An oyster chowder is not exactly a common chowder. It’s like a dear friend with a lavish lifestyle. You love this dear friend but you know you’re going to have to shell out some cash every time you hang out. However, on occasion, it’s totally worth.
Unlike the bold flavors of a clam chowder, an oyster chowder is a little more muted albeit nonetheless delicious. So as not to overpower the flavor of the oysters, I use butter instead of bacon, leeks instead of onions, fennel instead of celery and some lemon zest. As for the spinach, seek out baby spinach if possible. It’s more tender and has sweeter leaves than regular spinach.
All that said, the real key is the broth. You want a pronounced oyster flavor to come through. This means you have to shuck the oysters and save every little drop of that beautiful briny liquor that resides inside the shells. Yes, it’s a little more work but that liquor will infuse the chowder with more oyster flavor than the oyster themselves. Click here for a short video demo of how to shuck oysters.
Getting a pronounced oyster flavor can be a little tricky. For this recipe, we want a full quart of broth but the oyster liquor itself will only yield about a 1/2 to 1 cup. Additional liquid needs to be added which can easily dilute the oyster liquor. Also, the salinity and volume of oyster liquor can be highly variable depending on the type of oysters you purchase and the time of year they’re harvested.
My biggest piece of advice is to simply adjust things accordingly to your desired taste. Start out by adding your reserved oyster liquor to fish stock or water to make 2 cups total. Taste it and then you’ll get a sense of what type of additional liquid you should add. I like to keep a strong briny flavor and will most often add 1-2 more cups of clam juice. You might choose fish stock or water instead. It’s totally up to you. Trust your taste buds!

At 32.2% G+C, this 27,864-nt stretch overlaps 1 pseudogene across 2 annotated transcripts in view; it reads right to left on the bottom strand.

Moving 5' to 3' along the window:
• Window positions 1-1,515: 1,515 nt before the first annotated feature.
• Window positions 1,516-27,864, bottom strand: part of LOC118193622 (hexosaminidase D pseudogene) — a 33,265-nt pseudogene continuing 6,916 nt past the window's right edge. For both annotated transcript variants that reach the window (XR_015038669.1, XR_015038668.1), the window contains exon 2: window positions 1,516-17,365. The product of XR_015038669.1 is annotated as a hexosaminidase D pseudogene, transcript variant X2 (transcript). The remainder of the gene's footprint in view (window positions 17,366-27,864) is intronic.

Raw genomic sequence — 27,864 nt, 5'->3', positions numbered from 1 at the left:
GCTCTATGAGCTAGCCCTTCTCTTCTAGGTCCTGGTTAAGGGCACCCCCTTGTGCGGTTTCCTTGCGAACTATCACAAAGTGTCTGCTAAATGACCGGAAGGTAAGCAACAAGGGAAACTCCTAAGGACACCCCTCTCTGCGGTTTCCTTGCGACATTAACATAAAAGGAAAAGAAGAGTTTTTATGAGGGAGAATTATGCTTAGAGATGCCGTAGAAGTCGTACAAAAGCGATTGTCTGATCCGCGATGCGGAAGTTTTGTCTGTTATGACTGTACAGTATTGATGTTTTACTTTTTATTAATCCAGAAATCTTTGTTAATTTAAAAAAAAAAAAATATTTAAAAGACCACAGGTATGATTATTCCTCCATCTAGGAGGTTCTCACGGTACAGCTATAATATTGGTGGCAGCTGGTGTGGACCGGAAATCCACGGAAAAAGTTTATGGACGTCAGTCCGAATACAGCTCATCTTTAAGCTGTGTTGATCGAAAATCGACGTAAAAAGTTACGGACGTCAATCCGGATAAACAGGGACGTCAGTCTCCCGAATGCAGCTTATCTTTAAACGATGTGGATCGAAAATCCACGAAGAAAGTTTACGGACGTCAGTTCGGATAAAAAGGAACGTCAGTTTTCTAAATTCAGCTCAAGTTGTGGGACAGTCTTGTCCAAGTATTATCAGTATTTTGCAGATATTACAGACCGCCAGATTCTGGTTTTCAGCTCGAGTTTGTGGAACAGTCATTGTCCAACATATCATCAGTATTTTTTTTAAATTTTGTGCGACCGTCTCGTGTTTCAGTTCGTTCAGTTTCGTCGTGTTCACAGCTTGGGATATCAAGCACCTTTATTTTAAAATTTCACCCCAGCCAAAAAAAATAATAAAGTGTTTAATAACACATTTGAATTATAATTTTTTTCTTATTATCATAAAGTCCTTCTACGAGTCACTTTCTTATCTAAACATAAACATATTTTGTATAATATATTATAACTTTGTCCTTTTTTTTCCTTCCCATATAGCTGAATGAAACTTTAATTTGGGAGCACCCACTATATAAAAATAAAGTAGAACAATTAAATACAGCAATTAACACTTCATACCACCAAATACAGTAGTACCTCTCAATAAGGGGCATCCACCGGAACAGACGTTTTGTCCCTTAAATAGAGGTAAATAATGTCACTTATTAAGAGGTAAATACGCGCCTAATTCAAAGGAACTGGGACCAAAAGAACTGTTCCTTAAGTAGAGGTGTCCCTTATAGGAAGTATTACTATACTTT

For more types of chowder, including recipes, check out the links below the recipe.
Unlike the bold flavors of a clam chowder, an oyster chowder is a little more muted albeit nonetheless delicious. Some of the differences are butter instead of bacon, leeks instead of onions, fennel instead of celery and lemon zest.
Shuck the oysters and reserve the liquor. You should get about 1/2 – 1 cup.Take the liquor and add it to fish stock or water to make 2 cups total. Taste it and add 1-2 more cups of fish stock, water or clam broth to make 3-4 cups of broth. Set the broth aside.
Maine Clam Chowder
Rhode Island Clam Chowder
Manhattan Clam Chowder
Portuguese Clam Chowder
Long Island Clam Chowder
Lobster Corn Chowder
Mussel Chowder with Fennel
Scallop Chowder with Mushrooms
Boston Fish Chowder
Portuguese Fish Chowder
Craig Fear is the creator of Fearless Eating and the author of three books, The 30-Day Heartburn Solution, Fearless Broths and Soups and The Thai Soup Secret. After years helping clients with digestive issues, Craig decided to pursue writing full-time. He intends to write many more books on broths and soups from around the world! Click here to learn more about Craig.